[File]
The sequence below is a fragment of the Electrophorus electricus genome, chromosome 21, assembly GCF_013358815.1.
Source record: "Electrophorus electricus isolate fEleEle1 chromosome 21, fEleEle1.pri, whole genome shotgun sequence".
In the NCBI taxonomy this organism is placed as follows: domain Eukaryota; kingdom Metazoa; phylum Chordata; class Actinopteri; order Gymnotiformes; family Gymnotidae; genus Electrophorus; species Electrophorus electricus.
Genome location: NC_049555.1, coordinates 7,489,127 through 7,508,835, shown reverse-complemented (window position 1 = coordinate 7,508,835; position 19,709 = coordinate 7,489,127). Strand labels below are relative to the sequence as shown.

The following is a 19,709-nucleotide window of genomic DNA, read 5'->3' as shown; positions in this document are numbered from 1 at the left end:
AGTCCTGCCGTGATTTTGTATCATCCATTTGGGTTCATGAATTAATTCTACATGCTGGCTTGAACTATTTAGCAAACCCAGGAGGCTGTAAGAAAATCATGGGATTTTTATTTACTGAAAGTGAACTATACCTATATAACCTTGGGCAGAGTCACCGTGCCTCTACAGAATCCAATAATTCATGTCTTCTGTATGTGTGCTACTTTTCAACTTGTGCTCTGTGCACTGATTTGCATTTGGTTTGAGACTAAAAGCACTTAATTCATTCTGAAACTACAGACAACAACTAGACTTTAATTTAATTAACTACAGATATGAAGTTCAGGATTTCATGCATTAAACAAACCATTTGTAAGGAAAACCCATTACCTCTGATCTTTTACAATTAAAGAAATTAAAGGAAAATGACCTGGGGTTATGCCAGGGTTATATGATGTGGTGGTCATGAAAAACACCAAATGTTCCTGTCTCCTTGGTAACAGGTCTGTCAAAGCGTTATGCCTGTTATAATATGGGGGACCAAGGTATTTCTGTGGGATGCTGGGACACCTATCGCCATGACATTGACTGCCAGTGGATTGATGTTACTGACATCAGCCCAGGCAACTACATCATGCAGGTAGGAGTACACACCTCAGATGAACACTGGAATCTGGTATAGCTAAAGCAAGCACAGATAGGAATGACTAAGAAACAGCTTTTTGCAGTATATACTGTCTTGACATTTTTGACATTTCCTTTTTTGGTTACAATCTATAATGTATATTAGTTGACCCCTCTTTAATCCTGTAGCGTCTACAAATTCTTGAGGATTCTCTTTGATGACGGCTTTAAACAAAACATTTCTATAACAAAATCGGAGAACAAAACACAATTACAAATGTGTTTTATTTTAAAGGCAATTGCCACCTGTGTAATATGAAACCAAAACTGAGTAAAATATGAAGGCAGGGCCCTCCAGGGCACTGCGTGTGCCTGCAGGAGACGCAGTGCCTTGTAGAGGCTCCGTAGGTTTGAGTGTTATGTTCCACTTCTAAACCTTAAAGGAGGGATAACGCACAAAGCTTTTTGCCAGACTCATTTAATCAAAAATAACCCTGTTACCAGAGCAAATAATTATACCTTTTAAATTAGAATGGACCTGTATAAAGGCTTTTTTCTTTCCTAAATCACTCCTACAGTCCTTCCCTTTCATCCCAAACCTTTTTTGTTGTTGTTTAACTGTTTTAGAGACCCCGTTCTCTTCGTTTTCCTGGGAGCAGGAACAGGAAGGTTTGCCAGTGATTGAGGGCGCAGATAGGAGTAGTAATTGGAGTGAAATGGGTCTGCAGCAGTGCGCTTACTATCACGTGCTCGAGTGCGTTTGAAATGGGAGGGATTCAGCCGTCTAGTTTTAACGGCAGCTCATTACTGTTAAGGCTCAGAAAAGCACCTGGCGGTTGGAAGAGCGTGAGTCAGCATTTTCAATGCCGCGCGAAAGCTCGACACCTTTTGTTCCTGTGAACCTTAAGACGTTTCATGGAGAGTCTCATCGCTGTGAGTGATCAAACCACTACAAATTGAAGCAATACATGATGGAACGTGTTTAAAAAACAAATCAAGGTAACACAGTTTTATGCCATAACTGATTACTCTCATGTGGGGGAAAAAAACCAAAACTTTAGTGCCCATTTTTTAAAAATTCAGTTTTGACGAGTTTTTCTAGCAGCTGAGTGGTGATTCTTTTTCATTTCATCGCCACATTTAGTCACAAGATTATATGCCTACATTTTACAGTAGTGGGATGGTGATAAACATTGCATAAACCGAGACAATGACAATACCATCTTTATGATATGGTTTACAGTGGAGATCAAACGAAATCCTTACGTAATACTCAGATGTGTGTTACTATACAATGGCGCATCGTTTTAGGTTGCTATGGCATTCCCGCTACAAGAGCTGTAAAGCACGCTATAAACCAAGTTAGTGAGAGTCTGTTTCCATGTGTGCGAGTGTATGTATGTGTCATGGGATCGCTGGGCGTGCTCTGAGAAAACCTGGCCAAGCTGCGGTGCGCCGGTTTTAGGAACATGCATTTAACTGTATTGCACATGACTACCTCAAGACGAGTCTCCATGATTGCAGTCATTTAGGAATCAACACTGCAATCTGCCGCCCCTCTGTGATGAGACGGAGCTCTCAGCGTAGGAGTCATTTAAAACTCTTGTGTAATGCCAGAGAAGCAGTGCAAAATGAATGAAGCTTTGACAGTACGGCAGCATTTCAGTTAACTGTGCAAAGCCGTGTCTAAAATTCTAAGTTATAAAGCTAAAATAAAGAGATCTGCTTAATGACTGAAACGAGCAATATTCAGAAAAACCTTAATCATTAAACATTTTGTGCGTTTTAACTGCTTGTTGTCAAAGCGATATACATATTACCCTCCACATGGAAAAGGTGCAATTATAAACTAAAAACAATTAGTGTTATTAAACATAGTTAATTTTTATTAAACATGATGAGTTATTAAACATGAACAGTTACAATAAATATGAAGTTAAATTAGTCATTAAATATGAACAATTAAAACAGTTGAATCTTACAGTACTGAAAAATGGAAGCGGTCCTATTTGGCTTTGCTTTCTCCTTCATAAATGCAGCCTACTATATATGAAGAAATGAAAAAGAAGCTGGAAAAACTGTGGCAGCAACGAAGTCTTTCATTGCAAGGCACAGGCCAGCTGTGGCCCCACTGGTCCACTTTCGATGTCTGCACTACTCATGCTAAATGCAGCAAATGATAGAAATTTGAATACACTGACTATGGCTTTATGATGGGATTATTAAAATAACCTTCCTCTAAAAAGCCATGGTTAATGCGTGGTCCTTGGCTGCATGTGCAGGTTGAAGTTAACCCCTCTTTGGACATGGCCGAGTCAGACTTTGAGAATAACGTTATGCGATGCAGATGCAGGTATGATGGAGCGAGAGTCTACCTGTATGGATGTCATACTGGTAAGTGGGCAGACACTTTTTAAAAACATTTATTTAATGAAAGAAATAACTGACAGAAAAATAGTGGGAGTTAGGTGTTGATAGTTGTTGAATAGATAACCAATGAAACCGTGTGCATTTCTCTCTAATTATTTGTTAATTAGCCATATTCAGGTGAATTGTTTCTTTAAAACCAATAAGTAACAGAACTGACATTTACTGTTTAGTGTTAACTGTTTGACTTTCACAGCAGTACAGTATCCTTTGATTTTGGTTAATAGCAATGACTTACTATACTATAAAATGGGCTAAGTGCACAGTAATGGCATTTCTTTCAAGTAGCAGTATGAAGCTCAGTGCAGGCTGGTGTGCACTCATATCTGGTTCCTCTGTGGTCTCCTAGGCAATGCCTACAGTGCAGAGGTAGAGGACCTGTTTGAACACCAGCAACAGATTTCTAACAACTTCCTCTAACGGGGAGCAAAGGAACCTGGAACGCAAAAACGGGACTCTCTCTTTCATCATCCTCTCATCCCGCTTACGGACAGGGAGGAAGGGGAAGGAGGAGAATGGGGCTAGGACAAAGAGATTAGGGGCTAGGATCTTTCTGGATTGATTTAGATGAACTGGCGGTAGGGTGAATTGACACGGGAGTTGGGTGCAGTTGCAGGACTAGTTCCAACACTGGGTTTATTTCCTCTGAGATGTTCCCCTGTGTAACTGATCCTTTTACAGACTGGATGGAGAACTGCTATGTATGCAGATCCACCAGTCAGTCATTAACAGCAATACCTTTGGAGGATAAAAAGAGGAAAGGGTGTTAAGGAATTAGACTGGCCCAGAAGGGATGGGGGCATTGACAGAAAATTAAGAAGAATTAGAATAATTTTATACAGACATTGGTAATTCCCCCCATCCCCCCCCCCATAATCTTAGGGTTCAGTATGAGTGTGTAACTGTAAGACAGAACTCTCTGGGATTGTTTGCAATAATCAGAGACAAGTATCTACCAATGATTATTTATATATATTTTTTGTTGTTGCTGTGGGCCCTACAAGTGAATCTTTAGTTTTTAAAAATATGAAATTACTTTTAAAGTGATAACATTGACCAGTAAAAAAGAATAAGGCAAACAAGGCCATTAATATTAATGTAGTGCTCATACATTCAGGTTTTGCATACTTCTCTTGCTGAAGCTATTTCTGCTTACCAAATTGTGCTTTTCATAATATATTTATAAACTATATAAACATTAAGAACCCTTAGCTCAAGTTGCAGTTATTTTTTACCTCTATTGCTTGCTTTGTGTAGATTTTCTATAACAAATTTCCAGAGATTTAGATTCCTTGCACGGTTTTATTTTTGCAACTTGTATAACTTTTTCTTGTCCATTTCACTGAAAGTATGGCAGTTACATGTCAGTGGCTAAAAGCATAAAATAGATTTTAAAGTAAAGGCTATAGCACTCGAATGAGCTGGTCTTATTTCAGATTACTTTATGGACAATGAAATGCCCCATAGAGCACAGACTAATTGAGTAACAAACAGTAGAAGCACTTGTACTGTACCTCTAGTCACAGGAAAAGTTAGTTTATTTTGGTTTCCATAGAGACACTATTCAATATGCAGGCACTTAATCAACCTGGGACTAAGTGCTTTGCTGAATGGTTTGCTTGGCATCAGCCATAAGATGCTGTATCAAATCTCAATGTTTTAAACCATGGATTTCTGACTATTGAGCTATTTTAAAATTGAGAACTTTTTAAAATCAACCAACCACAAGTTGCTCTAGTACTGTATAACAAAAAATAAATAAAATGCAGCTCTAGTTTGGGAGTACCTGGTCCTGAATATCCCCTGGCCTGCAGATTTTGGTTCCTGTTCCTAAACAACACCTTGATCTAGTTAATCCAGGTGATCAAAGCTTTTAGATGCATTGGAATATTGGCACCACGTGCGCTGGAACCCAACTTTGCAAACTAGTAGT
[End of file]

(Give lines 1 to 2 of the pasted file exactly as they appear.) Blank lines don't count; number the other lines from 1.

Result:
The sequence below is a fragment of the Electrophorus electricus genome, chromosome 21, assembly GCF_013358815.1.
Source record: "Electrophorus electricus isolate fEleEle1 chromosome 21, fEleEle1.pri, whole genome shotgun sequence".